Skip links and keyboard navigation

    Media Statements

    Coat of ArmsMedia Release
    The Honourable Vicky Darling

    New permit system will see long-term management of flying fox colonies

    The Honourable Vicky Darling

    Saturday, July 23, 2011

    New permit system will see long-term management of flying fox colonies

    Local Councils will be able to apply for permits to disperse flying fox colonies for a period of three years instead of the current six months under a new management system announced today by Environment Minister Vicky Darling.

    Ms Darling said the new initiative meant towns and communities adversely affected by the presence of bat roosts would no longer have to apply for Damage Mitigation Permits – which allow them to use such dispersal measures as smoke machines and lighting – twice a year.

    “Living and working underneath roosting flying foxes can be an ordeal,” Ms Darling said.

    “These colonies can cause communities distress with the associated noise and odour and because of what I stress is a perceived health risk, but we need to find the balance between the social and economic needs of Queensland towns and the need to protect flying foxes.

    “These new three-year permits strike that balance – but it does in no way mean that we will be watering down the existing rigorous requirements for protecting flying foxes or justifying their dispersal.

    “Mitigation Permits will be available on the condition that councils have in place an approved management plan which includes sustainable wildlife management practices.

    “We will require that in return for gaining a three year approval, councils agree to put measures in place which will reduce the need for dispersal.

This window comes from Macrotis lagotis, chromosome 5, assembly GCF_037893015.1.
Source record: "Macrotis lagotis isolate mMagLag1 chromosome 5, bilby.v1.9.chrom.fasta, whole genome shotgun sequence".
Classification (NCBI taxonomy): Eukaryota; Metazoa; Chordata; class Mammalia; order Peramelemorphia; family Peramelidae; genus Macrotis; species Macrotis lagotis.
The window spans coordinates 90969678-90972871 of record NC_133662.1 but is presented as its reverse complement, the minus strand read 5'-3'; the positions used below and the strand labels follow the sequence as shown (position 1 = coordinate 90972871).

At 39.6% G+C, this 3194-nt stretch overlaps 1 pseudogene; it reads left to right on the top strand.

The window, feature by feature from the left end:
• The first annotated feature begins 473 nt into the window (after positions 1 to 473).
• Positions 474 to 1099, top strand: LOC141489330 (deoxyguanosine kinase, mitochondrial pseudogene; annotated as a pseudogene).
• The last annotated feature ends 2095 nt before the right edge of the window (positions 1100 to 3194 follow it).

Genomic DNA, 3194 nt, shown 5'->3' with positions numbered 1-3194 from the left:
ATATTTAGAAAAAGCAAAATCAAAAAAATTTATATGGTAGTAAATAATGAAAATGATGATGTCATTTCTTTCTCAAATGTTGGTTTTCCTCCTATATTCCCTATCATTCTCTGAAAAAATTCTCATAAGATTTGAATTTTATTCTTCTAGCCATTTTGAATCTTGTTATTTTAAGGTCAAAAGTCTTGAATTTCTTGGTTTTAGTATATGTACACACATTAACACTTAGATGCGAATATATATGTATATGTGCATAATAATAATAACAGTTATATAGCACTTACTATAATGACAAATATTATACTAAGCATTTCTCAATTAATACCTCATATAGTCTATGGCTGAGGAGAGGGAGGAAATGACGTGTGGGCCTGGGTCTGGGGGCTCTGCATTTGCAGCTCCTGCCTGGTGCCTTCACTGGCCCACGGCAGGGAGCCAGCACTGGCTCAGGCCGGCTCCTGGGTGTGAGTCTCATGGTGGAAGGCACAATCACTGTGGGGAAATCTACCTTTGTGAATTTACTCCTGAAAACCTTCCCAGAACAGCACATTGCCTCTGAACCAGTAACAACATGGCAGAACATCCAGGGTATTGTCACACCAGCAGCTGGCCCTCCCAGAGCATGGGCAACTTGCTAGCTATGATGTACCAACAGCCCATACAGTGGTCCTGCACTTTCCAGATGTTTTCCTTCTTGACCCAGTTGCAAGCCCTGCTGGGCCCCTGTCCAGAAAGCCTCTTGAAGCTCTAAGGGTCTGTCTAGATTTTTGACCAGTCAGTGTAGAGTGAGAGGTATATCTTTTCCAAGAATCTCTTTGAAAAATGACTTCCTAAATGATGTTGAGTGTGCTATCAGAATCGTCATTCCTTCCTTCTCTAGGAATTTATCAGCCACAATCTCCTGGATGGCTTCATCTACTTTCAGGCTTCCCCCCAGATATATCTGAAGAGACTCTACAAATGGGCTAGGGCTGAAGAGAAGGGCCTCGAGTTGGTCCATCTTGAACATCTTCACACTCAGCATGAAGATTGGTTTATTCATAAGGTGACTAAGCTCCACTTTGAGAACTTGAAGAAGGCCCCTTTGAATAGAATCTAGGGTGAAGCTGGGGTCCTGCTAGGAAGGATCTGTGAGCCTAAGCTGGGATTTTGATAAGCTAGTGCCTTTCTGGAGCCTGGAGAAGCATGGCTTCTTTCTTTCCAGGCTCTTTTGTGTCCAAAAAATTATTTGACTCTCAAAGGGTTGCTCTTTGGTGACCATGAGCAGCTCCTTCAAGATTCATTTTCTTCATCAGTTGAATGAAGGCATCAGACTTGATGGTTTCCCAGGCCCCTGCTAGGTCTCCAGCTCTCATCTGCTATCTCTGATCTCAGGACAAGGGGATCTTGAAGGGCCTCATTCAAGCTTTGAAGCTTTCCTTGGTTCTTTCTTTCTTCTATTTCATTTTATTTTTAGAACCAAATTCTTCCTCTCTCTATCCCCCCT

“For example, potential habitats could be identified outside actual communities and made more attractive to flying foxes with supplementary planting, weed eradication and buffering to minimise disturbance to the roosting animals and any adjoining development.

    “In a nutshell, that means it could be made possible for these animals to settle in newly identified areas rather than in urban parks and gardens.

    “Councils can also consider whole of community strategies such as avoiding certain plantings in parks and gardens, making these areas less attractive to flying foxes.”

    Ms Darling said management plans could also help educate communities and build a greater understanding about how to better live with flying foxes during peak periods.

    “It could include strategies for inoculations against Australian bat lyssavirus for vets, carers or council workers to ensure sick or injured flying foxes can be dealt with locally and in a safe manner.

    “Charters Towers Regional Council and Mt Isa City Council are developing such plans, which they are aiming to finalised in the next few months.

    “I have asked that the program be rolled out to any local government interested in working with us on this.”

    Ms Darling said meantime a flying fox monitoring program was providing invaluable information about some 145 roosts dotted throughout the South East Queensland corner.

    “DERM officers, volunteers and council officers are regularly monitoring the roosts at these locations.

    “They record the number of each species in the roost, identify the presence of pregnant animals or dependent young and any potential issues that may arise due to the location and size of the roost.

    “I encourage community members to become involved in this program.”

    Flying fox information

    • Queensland has four native species of flying fox: the grey-headed flying fox, the black flying fox, the little red flying fox and spectacled flying fox
    • Each of these species are protected and classified as ‘least concern’ wildlife under the Nature Conservation Act 1992. However, grey-headed and spectacled flying foxes are listed as Vulnerable Species under the Commonwealth Environment Protection and Biodiversity Conservation Act
    • These animals are native to Australia and make a significant contribution to environmental health and biodiversity by pollinating and dispersing seeds for native forests
    • In turn, these forests provide valuable timber, act as carbon sinks and stabilise our river systems and water catchments.

    Media Contact Chris Taylor 0419 710 874